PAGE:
The Georgia Strategic Prevention System (GASPS), funded by the Department of Behavioral Health and Developmental Disabilities, Division of Addictive Diseases, State Office of Prevention Services and Programs (OPSP), is a multilevel system design that aims to prevent substance use and abuse and promote healthy choices and lifestyle among Georgians by implementing sustainable evidence-based strategies. The purpose of GASPS comprehensive model is to build capacity and infrastructure within the state, regions, and sub regions through key policy stakeholders and resources mobilization, coalition and workforce development, and research infrastructure enhancement.
The Georgia Alcohol Initiative, what is it?
The objective of this initiative is to implement statewide primary prevention strategies (programs/practices/policies) that are consistent with needs as identified by epidemiological data with the following goals:
1) Reduce the early onset of alcohol use among 9-20 year olds
2) Reduce access to alcohol and binge drinking among 9-20 year olds
3) Reduce binge drinking and heavy drinking among 18-25 year olds
Why are we focusing on alcohol?
Underage drinking and alcohol abuse among young adults is a widespread public health and safety problem. It has serious personal, social, and economic consequences. Alcohol is the most widely abused substance among youth in the US and in Georgia; most youth between the ages of 9 and 20 use alcohol more than tobacco or any other substance.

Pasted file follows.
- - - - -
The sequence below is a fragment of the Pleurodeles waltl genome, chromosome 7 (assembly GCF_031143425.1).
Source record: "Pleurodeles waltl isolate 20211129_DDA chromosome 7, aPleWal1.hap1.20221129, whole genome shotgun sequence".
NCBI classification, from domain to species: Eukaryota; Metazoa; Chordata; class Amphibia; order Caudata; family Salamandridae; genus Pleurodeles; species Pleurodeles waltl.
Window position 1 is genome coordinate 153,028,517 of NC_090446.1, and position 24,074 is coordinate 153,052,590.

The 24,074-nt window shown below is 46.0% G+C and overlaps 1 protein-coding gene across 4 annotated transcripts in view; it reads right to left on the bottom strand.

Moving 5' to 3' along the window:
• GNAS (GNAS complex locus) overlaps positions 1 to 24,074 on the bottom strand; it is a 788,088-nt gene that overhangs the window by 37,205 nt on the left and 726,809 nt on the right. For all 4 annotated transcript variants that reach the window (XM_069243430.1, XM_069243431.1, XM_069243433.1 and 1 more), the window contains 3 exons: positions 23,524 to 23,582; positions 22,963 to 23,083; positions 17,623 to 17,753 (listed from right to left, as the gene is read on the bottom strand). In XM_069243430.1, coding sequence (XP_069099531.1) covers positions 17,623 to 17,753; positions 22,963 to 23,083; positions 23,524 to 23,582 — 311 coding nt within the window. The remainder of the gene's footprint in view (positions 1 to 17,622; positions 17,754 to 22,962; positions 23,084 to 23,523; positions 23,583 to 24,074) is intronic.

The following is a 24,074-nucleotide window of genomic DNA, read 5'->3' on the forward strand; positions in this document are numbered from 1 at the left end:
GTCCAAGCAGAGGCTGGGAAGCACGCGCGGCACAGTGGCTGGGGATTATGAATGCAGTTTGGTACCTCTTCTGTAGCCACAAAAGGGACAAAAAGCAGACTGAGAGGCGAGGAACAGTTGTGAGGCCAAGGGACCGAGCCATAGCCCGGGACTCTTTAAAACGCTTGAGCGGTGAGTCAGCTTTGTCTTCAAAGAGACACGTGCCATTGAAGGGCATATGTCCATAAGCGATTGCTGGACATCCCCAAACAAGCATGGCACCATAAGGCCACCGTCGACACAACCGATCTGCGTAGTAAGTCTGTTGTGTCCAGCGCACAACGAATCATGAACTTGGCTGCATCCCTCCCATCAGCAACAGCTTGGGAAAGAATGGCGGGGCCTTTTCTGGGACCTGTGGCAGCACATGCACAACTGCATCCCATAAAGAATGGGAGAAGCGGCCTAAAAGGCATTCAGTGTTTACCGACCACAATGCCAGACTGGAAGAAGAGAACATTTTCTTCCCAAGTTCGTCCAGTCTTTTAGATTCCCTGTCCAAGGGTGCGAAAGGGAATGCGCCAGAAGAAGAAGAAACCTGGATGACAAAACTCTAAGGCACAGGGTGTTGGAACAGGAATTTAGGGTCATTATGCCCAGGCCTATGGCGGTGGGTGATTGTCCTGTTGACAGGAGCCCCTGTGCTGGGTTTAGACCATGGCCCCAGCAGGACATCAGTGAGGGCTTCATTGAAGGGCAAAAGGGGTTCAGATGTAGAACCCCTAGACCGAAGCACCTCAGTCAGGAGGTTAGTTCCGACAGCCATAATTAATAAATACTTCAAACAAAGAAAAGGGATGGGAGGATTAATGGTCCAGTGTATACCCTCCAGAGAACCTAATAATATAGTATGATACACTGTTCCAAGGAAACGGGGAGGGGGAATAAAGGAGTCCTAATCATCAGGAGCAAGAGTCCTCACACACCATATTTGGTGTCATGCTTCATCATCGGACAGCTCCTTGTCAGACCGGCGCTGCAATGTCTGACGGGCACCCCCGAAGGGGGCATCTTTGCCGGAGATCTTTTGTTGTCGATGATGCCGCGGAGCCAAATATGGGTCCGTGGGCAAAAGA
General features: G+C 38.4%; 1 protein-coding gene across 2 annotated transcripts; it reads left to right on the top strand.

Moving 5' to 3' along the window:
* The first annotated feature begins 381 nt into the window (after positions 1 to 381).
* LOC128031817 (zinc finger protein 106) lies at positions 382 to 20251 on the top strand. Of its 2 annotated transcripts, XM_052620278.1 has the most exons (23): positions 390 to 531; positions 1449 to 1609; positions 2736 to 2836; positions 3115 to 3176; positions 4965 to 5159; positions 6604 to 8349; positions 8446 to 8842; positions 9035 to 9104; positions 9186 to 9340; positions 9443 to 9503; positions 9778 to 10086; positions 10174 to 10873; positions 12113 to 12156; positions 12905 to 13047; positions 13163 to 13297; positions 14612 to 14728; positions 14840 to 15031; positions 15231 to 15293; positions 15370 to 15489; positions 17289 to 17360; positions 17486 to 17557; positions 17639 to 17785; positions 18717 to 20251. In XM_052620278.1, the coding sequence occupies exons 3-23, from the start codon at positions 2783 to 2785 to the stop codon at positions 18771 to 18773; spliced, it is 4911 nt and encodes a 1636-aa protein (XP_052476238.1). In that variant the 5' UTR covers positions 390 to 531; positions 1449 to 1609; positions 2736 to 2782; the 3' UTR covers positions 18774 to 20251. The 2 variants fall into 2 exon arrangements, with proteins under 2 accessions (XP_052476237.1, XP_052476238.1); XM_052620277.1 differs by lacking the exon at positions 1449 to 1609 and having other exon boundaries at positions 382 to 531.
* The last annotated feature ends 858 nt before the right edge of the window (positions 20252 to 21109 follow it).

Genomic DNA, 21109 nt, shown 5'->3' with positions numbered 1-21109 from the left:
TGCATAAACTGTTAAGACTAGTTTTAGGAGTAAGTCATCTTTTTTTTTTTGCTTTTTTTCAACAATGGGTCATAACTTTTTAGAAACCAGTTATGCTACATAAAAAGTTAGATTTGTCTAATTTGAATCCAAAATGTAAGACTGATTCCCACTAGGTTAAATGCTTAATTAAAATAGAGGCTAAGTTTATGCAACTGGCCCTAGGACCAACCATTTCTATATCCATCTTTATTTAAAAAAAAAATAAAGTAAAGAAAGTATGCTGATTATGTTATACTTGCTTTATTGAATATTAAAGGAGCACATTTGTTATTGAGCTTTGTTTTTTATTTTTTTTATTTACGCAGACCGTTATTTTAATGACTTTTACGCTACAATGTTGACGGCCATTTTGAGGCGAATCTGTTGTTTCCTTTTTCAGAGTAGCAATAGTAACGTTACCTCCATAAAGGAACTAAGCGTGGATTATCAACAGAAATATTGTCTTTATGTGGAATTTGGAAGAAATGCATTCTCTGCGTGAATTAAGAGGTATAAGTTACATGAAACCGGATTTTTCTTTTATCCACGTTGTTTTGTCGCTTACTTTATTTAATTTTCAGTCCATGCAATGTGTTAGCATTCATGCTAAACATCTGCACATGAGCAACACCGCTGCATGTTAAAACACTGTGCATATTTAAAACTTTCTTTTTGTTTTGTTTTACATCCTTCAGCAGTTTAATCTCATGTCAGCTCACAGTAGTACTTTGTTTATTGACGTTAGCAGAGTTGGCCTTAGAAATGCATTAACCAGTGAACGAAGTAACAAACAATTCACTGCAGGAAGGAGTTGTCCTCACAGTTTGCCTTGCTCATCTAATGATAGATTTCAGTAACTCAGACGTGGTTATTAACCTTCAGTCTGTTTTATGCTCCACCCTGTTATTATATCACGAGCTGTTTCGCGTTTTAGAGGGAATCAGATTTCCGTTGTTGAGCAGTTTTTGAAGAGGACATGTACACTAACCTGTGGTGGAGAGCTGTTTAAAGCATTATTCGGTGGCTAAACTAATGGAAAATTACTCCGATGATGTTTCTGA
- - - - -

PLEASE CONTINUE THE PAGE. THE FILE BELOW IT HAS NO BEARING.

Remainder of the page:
According to the Center for Disease Control and Prevention’s (CDC) Youth Risk Behavior Surveillance System (YRBSS), cumulative data (2005-2009), lifetime prevalence of alcohol use is approximately 72% higher than cigarette use (54%) and marijuana (38%) among GA HS students. Similarly, regional NSDUH cumulative data (2002-2009) indicates lifetime prevalence of alcohol used is approximately 79% for alcohol, 67% for cigarette, and 39% for marijuana use among Georgians 12 years and older. According to YRBS (2005-2009), alcohol is the most frequently used substance before the age of 13 by GA High School students and before age 11 by GA middle school students. According to CDC data, an average of 2,375 people in Georgia die from alcohol-related injuries or illness each year. Twenty-two percent of these were homicides and suicides and 21% were motor-vehicle crashes.
In 2008, there were approximately 190,000 emergency rooms visits by persons under age 21 for injuries and other conditions linked to alcohol. More teens die as a result of alcohol use than all other illegal drugs combined (Youth Risk Behavior Surveillance, 2002). In fact, alcohol is the 3rd leading cause of death in Georgia (YRBS 2009).